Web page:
(Editor's note: MTN Sports is re-publishing the original stories from the #MTTop25, which launched in 2017 to profile some of the great girls basketball players in Montana history. Every Friday, we will unveil ‘all-decade teams’ that include athletes not profiled in the #MTTop25 countdown. Thus, players like Jill Barta, who graduated from Fairfield in 2014, and Shannon (Cate) Schweyen, who starred at Billings Central and Montana before ultimately coaching the Lady Griz, will not be featured on their respective decade teams. Those players will be featured in the top 25, regardless of era. Our intention is not to revise history, so we're not going to change the order in which the players were featured. However, some articles will include updates to reflect the latest developments in a player's career. This story was originally published on July 25, 2017.)
No. 25 – Kayla Lambert, Brockton; No. 24 – Bobbi Knudsen, Malta; No. 23 – Kati Burrows, Bozeman; No. 22 – Lexie Nelson, Butte; No. 21 – Mandy Close, Bozeman; No. 20 – Sara Tuomi, Billings Senior; No. 19 – Peyton Ferris, Twin Bridges; No. 18 – Skyla Sisco, Malta; No. 17 – Cheri Bratt, Kalispell Flathead; No. 16 – Mandi Carver, Dillon; No. 15 – Andrea Lalum, Bozeman.
No. 14 – Greta Koss, Malta
The basketball pipeline from Malta to Missoula has been well-documented, but there might not be a better M-Ette-turned-Lady Griz than Greta Koss, who is one of just a handful of Montanans to get a shot in the WNBA.
Greta Koss stat sheet
Before her brief stint in the WNBA, Koss was an all-state player at Malta in the late 1980s and early ‘90s. She helped guide the M-Ettes to the first Class B state title in the program’s illustrious history, earning state tournament MVP honors in 1991.
From Malta, Koss went to Missoula and found gradual success with coach Robin Selvig and the Montana Lady Griz. She averaged just 3.6 points per game as a freshman during the 1993-94 season and 7.1 as a sophomore, but she developed into one of the best players in the Big Sky Conference her junior and senior seasons.
As a junior, Koss, a 6-foot-1 forward/center, averaged 14.2 points and 9.4 rebounds to lead the team in both categories. The big numbers helped Koss to the all-conference and all-region teams, while also earning Big Sky Conference MVP honors for both the season and the tournament. She scored a career-high 32 points against Weber State in the 1996 Big Sky Conference championship game, helping the Lady Griz advance to the NCAA Tournament.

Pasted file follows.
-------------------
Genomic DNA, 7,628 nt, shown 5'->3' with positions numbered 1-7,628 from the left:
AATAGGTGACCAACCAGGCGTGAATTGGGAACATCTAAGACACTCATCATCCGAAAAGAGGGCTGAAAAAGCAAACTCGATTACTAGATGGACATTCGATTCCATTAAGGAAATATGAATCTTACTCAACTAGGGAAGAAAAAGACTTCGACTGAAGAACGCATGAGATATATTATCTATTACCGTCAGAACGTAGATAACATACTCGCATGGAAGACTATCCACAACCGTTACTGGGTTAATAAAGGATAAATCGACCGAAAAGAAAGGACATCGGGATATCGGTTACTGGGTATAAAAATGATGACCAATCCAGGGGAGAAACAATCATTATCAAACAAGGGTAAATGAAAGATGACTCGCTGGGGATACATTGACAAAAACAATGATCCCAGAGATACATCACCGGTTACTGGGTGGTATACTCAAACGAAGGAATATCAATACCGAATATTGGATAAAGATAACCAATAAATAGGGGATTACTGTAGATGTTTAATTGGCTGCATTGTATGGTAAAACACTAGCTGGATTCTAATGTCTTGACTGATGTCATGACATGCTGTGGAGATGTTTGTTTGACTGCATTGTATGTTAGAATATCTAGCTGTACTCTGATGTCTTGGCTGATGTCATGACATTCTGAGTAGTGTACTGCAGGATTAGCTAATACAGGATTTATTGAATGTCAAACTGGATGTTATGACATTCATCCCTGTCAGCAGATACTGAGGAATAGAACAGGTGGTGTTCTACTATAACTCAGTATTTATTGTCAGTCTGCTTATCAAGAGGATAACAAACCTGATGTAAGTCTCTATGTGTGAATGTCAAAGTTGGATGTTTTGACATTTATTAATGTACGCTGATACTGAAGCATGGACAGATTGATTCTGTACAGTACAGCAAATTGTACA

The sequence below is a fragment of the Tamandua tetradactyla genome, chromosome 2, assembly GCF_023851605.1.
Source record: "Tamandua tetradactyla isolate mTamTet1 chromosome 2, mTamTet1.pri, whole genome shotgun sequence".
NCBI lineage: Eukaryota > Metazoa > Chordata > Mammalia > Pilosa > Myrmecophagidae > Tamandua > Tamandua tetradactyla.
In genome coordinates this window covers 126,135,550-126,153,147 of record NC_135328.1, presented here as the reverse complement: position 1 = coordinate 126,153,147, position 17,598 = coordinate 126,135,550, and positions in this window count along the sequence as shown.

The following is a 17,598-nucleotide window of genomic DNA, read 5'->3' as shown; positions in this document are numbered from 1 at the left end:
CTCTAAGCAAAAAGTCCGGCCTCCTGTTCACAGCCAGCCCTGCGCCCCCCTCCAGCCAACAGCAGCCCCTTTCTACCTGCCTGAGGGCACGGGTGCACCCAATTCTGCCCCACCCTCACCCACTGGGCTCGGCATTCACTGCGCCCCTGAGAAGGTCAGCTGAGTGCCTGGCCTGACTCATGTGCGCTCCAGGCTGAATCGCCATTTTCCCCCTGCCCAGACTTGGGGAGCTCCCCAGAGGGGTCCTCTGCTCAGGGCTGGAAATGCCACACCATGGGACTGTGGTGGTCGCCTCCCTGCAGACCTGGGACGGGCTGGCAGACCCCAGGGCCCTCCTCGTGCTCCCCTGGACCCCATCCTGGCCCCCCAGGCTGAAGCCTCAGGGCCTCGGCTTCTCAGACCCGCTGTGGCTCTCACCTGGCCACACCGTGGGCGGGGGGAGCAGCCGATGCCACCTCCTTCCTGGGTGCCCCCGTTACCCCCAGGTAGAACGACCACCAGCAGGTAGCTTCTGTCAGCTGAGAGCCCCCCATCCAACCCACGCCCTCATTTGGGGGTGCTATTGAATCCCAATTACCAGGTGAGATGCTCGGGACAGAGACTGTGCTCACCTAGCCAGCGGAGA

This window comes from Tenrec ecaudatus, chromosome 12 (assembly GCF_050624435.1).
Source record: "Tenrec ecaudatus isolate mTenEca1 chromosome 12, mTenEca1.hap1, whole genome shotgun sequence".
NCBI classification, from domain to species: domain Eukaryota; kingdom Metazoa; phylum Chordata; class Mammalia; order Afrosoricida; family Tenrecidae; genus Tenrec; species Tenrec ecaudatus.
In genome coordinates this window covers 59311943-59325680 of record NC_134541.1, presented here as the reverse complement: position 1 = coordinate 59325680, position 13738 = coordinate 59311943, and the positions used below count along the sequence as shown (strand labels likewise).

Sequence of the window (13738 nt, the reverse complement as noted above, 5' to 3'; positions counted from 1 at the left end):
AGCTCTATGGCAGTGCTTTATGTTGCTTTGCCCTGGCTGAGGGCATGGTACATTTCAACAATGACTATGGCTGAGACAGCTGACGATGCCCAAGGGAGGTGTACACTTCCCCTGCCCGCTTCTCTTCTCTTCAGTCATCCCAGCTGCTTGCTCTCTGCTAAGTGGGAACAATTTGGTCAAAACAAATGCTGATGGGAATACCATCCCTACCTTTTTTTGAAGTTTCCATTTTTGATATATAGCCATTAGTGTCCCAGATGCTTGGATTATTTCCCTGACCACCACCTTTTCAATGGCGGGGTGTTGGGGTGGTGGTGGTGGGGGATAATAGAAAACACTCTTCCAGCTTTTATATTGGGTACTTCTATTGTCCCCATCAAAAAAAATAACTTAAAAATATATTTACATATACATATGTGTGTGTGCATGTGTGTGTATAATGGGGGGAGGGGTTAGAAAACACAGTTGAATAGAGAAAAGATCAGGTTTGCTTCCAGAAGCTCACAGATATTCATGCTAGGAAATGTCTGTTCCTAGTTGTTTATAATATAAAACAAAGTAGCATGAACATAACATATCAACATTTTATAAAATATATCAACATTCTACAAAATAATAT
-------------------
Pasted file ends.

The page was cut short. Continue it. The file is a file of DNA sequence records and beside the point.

As a senior during the 1996-97 senior, Koss led UM in points (13.9 ppg), rebounds (10.0 rpg), blocks (1.4 bpg) and steals (3.0 spg). She set the program’s single-game rebounding record with 20 boards against rival Montana State and was again all-conference and all-region selections as the Lady Griz put together another stellar season that ended in the NCAA Tournament. For her career, Koss finished with 1,157 points (tied for 20th all-time at UM), 846 rebounds (fifth all-time at UM, tied for seventh all-time in the Big Sky Conference) and 237 steals (third all-time at UM, 13th all-time in the Big Sky Conference).
After her college career, Koss tried out for the WNBA, earning a shot with the Utah Starzz in the league’s inaugural season in 1997. She appeared in 13 games and averaged 3.4 points per game before the Starzz cut her prior to the 1998 season. Koss, now Greta Buehler, returned to Montana and eventually joined the coaching ranks, where she led Billings West High School to the State AA title in 2005. She coached the Golden Bears for five seasons, accumulating a 76-61 record, according to the Billings Gazette.
… on Koss:
Former Montana coach Robin Selvig: "Greta was a match-up problem. I've had a number of these versatile players, but she had perimeter skills at 6-foot-1 and she played a lot stronger than she looked. She was kind of wiry built, didn't look like a big, strong girl but she played strong. She relentlessly competed and obviously had a great career. I don't remember how many conferences we won, but she had a big game in the NCAAs, I believe against Texas Tech. She was matched up with an all-American on their team. She really developed throughout her career, as all great players do, but she got better and better. She had long arms, could really rebound and was a versatile scorer.
"The long arms, we played a lot more zone in those days and, boy, could she cover ground in the zone. She could get to a shooter, get her hands on things sliding back in, and she really raised havoc with her length. She was someone that I can't remember when she wasn't playing hard, and that was on both ends of the floor.
"She had a great senior year. I think what held her back (from the WNBA) is that it was just starting out and I don't think it was what she wanted to do. I think she took a teaching job and it wasn't like you went and signed a big-money contract and things like that, and it was a whole different lifestyle that I don't know if it would have fit Greta. … Having perimeter skills and being 6-foot-1 helps. She was more of a perimeter player than an inside player, so her length and ability to pass (helped her get the initial WNBA contract), and the nice thing about Greta was she could defend big kids, guards and she had great feet. Versatility, I think, helped her get a good look."